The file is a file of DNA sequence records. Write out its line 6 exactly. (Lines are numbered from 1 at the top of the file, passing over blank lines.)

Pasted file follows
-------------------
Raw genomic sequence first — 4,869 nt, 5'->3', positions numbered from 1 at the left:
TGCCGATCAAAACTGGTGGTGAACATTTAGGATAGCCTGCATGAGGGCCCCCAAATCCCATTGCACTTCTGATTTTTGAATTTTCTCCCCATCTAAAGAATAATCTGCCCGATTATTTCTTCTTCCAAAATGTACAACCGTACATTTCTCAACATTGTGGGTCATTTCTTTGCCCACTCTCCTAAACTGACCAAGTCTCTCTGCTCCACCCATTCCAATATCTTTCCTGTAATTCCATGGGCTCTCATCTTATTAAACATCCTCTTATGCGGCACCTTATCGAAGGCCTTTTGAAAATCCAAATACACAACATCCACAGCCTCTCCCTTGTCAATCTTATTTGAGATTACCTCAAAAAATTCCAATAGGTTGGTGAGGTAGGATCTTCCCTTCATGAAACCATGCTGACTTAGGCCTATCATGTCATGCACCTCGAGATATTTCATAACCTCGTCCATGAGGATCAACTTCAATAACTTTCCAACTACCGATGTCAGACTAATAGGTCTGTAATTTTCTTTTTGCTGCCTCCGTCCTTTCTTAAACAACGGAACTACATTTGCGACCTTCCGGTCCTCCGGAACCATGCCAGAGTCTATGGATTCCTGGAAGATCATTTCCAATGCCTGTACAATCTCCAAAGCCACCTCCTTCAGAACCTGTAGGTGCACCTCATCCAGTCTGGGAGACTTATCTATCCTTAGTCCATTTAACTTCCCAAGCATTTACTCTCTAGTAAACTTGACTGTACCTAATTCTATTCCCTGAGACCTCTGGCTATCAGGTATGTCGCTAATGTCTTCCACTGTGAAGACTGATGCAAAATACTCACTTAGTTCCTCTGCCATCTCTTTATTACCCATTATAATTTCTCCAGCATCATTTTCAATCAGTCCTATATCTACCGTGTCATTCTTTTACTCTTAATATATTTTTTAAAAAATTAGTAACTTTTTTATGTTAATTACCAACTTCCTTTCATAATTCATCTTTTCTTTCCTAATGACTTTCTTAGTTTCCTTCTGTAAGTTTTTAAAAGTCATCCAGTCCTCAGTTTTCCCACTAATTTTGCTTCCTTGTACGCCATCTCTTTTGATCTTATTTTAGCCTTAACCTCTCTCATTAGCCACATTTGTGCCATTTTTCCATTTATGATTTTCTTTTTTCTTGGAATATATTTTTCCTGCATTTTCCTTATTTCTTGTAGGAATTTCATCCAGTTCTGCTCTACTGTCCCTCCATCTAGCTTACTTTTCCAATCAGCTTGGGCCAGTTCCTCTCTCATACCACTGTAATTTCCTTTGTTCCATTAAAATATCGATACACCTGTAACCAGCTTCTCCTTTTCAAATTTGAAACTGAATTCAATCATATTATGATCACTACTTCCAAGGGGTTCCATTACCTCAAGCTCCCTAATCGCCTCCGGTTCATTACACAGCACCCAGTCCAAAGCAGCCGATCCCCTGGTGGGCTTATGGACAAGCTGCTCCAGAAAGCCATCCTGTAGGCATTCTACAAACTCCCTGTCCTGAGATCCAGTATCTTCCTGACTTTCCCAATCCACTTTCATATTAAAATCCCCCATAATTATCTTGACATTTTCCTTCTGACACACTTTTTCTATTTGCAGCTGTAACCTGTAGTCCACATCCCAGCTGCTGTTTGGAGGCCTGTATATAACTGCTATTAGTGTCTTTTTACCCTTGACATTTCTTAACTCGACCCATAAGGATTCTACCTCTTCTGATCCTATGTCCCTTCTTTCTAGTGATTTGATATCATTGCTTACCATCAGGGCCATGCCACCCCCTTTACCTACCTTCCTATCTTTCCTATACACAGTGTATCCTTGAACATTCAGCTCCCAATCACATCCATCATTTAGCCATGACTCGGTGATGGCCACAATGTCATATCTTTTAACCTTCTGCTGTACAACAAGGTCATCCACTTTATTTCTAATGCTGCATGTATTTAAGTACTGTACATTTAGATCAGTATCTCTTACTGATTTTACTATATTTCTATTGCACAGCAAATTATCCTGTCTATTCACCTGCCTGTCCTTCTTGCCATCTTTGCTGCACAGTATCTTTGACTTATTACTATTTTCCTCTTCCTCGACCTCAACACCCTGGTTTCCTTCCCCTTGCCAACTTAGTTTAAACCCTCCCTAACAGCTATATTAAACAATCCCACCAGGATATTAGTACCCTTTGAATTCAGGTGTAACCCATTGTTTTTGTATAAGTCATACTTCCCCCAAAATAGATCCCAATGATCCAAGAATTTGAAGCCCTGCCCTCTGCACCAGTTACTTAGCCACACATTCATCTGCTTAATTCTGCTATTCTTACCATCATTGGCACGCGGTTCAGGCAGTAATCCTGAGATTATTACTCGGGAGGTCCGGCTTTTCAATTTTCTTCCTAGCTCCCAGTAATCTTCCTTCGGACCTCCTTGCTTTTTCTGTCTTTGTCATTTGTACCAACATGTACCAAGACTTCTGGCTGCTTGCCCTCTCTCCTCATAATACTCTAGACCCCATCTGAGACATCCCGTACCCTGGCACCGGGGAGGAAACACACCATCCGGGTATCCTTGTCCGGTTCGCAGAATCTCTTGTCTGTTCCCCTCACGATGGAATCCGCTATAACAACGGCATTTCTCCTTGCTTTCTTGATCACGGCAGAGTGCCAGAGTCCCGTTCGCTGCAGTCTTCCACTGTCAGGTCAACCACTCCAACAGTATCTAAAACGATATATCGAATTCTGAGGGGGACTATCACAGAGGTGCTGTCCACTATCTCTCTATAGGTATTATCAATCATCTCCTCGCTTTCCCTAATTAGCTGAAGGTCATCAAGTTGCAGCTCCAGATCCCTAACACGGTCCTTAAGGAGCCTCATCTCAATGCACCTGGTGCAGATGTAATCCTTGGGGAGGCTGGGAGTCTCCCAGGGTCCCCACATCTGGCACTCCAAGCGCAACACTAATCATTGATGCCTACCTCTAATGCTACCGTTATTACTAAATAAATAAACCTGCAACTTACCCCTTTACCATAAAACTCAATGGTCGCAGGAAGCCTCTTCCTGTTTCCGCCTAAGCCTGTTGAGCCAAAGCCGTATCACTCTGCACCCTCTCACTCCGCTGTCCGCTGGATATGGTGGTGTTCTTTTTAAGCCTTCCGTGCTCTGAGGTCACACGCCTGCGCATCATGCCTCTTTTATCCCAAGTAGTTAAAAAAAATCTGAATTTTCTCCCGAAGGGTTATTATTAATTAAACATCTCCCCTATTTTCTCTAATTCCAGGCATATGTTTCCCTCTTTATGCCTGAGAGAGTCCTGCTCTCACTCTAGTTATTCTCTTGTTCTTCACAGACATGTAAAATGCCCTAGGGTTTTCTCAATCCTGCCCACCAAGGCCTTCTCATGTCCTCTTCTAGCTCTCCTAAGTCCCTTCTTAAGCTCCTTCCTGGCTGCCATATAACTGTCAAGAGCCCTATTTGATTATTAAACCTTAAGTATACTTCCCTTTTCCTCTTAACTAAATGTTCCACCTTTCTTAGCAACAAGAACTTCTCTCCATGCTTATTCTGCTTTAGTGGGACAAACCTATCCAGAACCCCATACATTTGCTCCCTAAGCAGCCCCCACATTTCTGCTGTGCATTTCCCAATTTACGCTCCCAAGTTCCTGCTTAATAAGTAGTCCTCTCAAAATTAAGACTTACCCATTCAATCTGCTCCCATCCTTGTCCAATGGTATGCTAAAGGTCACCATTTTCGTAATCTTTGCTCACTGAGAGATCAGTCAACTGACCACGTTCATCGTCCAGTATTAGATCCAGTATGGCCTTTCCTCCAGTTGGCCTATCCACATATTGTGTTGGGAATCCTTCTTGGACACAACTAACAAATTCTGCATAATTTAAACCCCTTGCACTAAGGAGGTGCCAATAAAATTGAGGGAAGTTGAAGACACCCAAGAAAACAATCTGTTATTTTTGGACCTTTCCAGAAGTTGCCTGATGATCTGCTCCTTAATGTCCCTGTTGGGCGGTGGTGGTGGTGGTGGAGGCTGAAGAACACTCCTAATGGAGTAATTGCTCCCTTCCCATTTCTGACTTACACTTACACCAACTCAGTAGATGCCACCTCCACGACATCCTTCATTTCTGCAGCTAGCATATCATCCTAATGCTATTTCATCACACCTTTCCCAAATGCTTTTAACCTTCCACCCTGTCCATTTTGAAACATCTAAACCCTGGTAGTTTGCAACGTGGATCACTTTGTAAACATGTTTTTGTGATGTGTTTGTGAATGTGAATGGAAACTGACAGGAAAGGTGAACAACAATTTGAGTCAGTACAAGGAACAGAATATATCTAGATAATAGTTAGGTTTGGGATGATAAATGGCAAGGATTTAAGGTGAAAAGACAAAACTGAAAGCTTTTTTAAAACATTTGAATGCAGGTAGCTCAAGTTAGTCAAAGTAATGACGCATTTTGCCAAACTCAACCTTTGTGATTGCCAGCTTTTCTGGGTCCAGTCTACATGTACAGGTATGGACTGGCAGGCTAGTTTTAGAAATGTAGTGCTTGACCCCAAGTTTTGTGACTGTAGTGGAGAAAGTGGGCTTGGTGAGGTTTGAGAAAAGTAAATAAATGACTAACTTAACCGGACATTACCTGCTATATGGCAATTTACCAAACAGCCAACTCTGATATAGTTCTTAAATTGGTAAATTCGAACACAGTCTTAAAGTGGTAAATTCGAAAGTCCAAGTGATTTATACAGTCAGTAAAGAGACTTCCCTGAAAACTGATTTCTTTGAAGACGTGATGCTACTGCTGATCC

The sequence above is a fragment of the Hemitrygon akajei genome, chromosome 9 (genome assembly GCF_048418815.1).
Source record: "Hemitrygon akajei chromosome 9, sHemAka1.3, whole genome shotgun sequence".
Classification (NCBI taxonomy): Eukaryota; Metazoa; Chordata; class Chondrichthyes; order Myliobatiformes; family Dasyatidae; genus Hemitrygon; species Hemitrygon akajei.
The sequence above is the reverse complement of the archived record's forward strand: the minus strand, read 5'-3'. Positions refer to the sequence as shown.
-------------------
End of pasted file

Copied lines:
The sequence above is the reverse complement of the archived record's forward strand: the minus strand, read 5'-3'. Positions refer to the sequence as shown.